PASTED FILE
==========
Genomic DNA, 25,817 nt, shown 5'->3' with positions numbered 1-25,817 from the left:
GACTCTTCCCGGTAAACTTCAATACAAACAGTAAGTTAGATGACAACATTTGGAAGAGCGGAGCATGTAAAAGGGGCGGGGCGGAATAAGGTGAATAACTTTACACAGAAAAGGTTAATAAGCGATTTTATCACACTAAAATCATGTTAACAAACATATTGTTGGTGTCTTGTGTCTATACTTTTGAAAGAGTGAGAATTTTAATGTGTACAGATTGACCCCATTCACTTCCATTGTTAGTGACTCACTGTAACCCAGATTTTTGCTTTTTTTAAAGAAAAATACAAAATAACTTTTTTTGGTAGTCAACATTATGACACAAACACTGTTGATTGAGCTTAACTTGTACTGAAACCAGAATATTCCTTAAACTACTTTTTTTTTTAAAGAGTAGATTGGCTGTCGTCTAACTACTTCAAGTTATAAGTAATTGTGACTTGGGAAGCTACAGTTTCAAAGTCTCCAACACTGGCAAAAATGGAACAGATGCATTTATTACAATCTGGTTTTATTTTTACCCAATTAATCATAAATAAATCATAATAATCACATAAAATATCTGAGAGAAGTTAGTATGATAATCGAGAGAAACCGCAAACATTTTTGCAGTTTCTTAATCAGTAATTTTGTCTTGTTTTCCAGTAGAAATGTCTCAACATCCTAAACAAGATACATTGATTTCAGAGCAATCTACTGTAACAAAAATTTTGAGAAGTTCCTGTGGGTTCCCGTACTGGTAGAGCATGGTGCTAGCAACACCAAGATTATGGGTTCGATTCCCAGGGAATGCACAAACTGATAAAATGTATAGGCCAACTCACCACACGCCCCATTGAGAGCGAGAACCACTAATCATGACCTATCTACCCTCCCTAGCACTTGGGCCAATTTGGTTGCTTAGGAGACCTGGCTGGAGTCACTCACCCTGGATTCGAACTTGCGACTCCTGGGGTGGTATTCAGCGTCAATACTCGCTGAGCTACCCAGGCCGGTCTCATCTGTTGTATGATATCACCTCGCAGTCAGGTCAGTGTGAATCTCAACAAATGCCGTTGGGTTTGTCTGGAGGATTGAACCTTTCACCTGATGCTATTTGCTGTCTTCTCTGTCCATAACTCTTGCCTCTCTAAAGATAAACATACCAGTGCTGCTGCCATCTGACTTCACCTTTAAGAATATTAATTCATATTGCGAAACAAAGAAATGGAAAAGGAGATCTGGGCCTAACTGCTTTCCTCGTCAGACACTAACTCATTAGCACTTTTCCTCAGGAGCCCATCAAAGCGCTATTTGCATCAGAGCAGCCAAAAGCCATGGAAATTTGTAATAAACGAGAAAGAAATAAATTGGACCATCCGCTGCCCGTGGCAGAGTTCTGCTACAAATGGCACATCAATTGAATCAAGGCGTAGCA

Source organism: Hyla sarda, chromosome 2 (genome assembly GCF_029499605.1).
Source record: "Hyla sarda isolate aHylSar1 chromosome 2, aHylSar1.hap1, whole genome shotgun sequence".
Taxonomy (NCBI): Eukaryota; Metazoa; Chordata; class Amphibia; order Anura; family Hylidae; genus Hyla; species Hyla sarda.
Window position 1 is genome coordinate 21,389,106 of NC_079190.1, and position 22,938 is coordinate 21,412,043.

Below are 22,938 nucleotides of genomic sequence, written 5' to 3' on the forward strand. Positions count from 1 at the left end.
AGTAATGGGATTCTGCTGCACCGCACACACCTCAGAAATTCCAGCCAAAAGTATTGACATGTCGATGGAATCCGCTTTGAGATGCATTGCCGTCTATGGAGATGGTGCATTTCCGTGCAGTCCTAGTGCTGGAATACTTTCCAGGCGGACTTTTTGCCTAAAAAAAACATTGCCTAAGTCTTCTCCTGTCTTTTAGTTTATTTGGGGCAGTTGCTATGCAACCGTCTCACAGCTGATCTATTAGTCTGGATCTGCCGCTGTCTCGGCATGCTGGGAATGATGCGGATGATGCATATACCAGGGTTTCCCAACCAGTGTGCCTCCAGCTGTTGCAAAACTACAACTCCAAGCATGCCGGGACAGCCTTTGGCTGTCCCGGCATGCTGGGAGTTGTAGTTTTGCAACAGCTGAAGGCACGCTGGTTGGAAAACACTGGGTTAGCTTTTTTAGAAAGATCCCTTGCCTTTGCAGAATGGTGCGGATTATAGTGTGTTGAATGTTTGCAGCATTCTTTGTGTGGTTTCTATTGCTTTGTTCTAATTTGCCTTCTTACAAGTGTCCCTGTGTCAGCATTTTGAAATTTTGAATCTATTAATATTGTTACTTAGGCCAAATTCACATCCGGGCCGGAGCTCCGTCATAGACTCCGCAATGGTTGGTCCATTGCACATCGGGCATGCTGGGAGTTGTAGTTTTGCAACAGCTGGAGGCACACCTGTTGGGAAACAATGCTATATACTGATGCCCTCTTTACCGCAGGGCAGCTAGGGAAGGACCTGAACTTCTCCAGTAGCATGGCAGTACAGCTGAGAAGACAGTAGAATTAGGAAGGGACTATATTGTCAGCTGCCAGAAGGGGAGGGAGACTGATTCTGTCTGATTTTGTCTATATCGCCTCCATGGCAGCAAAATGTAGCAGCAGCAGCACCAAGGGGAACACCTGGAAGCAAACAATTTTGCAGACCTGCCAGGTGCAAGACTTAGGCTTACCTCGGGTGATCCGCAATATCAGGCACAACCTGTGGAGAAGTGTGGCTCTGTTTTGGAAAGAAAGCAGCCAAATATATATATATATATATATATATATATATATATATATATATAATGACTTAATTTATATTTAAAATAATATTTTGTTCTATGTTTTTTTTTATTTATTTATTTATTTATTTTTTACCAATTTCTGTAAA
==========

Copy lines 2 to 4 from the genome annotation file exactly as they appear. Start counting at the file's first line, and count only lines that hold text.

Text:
GACTCTTCCCGGTAAACTTCAATACAAACAGTAAGTTAGATGACAACATTTGGAAGAGCGGAGCATGTAAAAGGGGCGGGGCGGAATAAGGTGAATAACTTTACACAGAAAAGGTTAATAAGCGATTTTATCACACTAAAATCATGTTAACAAACATATTGTTGGTGTCTTGTGTCTATACTTTTGAAAGAGTGAGAATTTTAATGTGTACAGATTGACCCCATTCACTTCCATTGTTAGTGACTCACTGTAACCCAGATTTTTGCTTTTTTTAAAGAAAAATACAAAATAACTTTTTTTGGTAGTCAACATTATGACACAAACACTGTTGATTGAGCTTAACTTGTACTGAAACCAGAATATTCCTTAAACTACTTTTTTTTTTAAAGAGTAGATTGGCTGTCGTCTAACTACTTCAAGTTATAAGTAATTGTGACTTGGGAAGCTACAGTTTCAAAGTCTCCAACACTGGCAAAAATGGAACAGATGCATTTATTACAATCTGGTTTTATTTTTACCCAATTAATCATAAATAAATCATAATAATCACATAAAATATCTGAGAGAAGTTAGTATGATAATCGAGAGAAACCGCAAACATTTTTGCAGTTTCTTAATCAGTAATTTTGTCTTGTTTTCCAGTAGAAATGTCTCAACATCCTAAACAAGATACATTGATTTCAGAGCAATCTACTGTAACAAAAATTTTGAGAAGTTCCTGTGGGTTCCCGTACTGGTAGAGCATGGTGCTAGCAACACCAAGATTATGGGTTCGATTCCCAGGGAATGCACAAACTGATAAAATGTATAGGCCAACTCACCACACGCCCCATTGAGAGCGAGAACCACTAATCATGACCTATCTACCCTCCCTAGCACTTGGGCCAATTTGGTTGCTTAGGAGACCTGGCTGGAGTCACTCACCCTGGATTCGAACTTGCGACTCCTGGGGTGGTATTCAGCGTCAATACTCGCTGAGCTACCCAGGCCGGTCTCATCTGTTGTATGATATCACCTCGCAGTCAGGTCAGTGTGAATCTCAACAAATGCCGTTGGGTTTGTCTGGAGGATTGAACCTTTCACCTGATGCTATTTGCTGTCTTCTCTGTCCATAACTCTTGCCTCTCTAAAGATAAACATACCAGTGCTGCTGCCATCTGACTTCACCTTTAAGAATATTAATTCATATTGCGAAACAAAGAAATGGAAAAGGAGATCTGGGCCTAACTGCTTTCCTCGTCAGACACTAACTCATTAGCACTTTTCCTCAGGAGCCCATCAAAGCGCTATTTGCATCAGAGCAGCCAAAAGCCATGGAAATTTGTAATAAACGAGAAAGAAATAAATTGGACCATCCGCTGCCCGTGGCAGAGTTCTGCTACAAATGGCACATCAATTGAATCAAGGCGTAGCA

Source organism: Hyla sarda, chromosome 2 (genome assembly GCF_029499605.1).
Source record: "Hyla sarda isolate aHylSar1 chromosome 2, aHylSar1.hap1, whole genome shotgun sequence".